Attraverso… on reading. Good morning! Remember that coffee I promised you? I’ll go put the pot on and let my eyes take a break from staring at a screen for a minute.

I’ve never been a great athlete, so I guess they’re the most well-trained part of my body. For professional reasons and also for pleasure, I spend a significant amount of my time reading.

I just delivered a project, and after my break I’ll start working on a new patent: ironically, the invention relates to ophthalmology. I open the project, make sure I’ve included the glossaries I need, put on my reading glasses and start working on the pre-translated text. My reading thus begins, perusing two different, parallel tracks.

Let me explain the task: when we’re given a document to be translated, we insert it into translation software that prepares it using a translation engine. I display the text in an interface where it’s split up sentence by sentence: each sentence is shown with the original text on the left and the translation on the right, which I must carefully reread and modify, if necessary. When I read each sentence, I start on the right with the translation, after which I compare it to the original text: although this may not seem very intuitive, by now I do it instinctively, in addition to this being the standard approach for post-editing.We at ASTW are experts inpost-editing machine translation, so much so that we have also written a book on the subject.

Since this article is about reading, I could let you in on something exciting about to happen in the coming months but… I’d rather let you guess.  Back to us. The machine translation did a fairly good job, but while reading I notice a word that has nothing to do with the rest of the text: what do colori have to do with this patent? Ah, there’s a typo in the original text: dye instead of eye. I make sure the typo isn’t repeated anywhere else in the document, then I make a note for the customer and continue with a defiant grin. Nothing escapes my eagle eye, and with technology on my side I feel like I’m invincible, a translation Robocop.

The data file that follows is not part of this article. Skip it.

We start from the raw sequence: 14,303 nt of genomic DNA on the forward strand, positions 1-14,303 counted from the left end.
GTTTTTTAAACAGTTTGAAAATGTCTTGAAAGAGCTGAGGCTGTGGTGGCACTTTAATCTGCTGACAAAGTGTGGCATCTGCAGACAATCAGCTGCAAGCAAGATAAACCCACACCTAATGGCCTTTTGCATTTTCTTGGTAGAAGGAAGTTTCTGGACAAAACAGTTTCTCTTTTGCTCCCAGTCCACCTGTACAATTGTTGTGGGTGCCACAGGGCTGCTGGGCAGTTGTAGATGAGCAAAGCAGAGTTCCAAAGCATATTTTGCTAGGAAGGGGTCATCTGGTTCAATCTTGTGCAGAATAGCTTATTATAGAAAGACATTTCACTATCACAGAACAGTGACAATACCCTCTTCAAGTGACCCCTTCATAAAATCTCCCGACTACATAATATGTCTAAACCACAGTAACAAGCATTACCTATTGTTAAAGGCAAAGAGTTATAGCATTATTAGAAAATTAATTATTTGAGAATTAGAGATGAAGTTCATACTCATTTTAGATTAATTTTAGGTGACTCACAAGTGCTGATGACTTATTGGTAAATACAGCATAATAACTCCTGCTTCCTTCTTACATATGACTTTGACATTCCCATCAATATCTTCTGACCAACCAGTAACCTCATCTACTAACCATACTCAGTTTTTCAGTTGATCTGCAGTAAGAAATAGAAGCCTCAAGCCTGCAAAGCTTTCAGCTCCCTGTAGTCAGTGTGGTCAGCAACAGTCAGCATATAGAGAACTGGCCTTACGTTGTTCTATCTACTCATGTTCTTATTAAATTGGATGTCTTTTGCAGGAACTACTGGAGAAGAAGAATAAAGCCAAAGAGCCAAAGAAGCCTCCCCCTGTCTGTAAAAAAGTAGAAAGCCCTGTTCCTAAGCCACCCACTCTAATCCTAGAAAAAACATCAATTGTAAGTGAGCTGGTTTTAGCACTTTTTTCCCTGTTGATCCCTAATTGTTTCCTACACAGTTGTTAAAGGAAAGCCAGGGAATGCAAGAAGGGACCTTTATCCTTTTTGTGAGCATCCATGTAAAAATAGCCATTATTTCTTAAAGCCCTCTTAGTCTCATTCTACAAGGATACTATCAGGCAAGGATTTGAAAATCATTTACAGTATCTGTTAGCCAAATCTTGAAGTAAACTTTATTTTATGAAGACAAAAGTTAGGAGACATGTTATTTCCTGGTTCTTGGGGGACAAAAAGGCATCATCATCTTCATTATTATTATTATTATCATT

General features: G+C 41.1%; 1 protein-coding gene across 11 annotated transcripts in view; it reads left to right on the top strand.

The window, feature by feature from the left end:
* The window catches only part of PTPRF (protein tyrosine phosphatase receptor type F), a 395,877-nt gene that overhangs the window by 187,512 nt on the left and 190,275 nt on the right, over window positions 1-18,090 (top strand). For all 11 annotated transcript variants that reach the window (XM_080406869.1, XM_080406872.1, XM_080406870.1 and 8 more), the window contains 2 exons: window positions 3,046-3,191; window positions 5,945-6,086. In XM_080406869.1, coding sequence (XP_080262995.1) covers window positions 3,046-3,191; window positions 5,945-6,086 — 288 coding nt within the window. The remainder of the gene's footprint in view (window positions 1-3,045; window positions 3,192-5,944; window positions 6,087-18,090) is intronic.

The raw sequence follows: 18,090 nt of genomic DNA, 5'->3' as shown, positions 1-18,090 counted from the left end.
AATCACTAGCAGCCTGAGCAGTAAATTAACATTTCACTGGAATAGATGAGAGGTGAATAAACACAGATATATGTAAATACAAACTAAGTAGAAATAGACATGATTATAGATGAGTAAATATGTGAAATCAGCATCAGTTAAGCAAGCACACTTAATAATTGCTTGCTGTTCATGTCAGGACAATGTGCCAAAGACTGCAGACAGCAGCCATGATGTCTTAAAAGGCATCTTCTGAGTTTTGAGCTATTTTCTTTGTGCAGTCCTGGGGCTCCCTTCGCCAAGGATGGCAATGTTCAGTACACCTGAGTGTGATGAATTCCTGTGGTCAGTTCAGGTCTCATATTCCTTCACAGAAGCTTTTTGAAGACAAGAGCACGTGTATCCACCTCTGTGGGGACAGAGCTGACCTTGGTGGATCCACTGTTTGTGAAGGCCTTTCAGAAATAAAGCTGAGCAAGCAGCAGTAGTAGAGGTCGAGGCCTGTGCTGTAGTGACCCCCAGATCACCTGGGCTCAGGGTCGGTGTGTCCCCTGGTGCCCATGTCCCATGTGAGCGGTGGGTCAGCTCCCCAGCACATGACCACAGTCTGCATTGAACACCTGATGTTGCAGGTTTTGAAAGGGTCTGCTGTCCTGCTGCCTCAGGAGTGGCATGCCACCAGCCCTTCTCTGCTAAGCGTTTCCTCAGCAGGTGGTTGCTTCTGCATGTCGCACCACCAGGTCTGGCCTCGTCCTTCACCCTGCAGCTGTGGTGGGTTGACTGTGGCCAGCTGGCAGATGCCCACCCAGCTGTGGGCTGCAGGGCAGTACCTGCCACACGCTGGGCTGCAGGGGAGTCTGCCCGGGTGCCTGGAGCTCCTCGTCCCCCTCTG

Image by Vlad Sargu from Unsplash

A sudden turn of events

Can you hear Skype ringing? It’s Francesco, one of our PMs. He asks me if I’d like to take on an “interesting” project. These proposals are usually unbelievably dangerous traps, but this time I got lucky: it’s a test for a new customer, a marketing text. Another round, a totally different type of translation – and reading! This task requires creativity, a sensitivity to the tone of the original text and the ability to read between the lines: how can I translate a certain expression? Where are the strategic points for the placement of these keywords? How can I rework it so the translation is a pleasure to read?

It’s amazing how these thoughts entirely occupied the last few hours of my workday, which has ended in a flash. I’m done working for today, time to sign off – which while working remotely means switching from my desk to the sofa, perhaps with my cat curled up on my lap, probably with a great book (for those wondering, right now I’m reading this very powerful book).

In my free time and while working, I’ve learned over time that reading is far from a passive activity. In fact, reading carefully leads you to react, to explore, generates doubts and questions: it stimulates curiosity. 

This is the secret weapon of every good translator: with extensive experience and always ready to learn, every time they read it’s as if it were the first.

And you, dear readers, will you be so bold as to persevere in reading my adventures? In that case, I’ll see you next month to talk about research!

Cover image: me, drawn by Claudia Plescia.

English translation and adaptation by Sarah Schneider.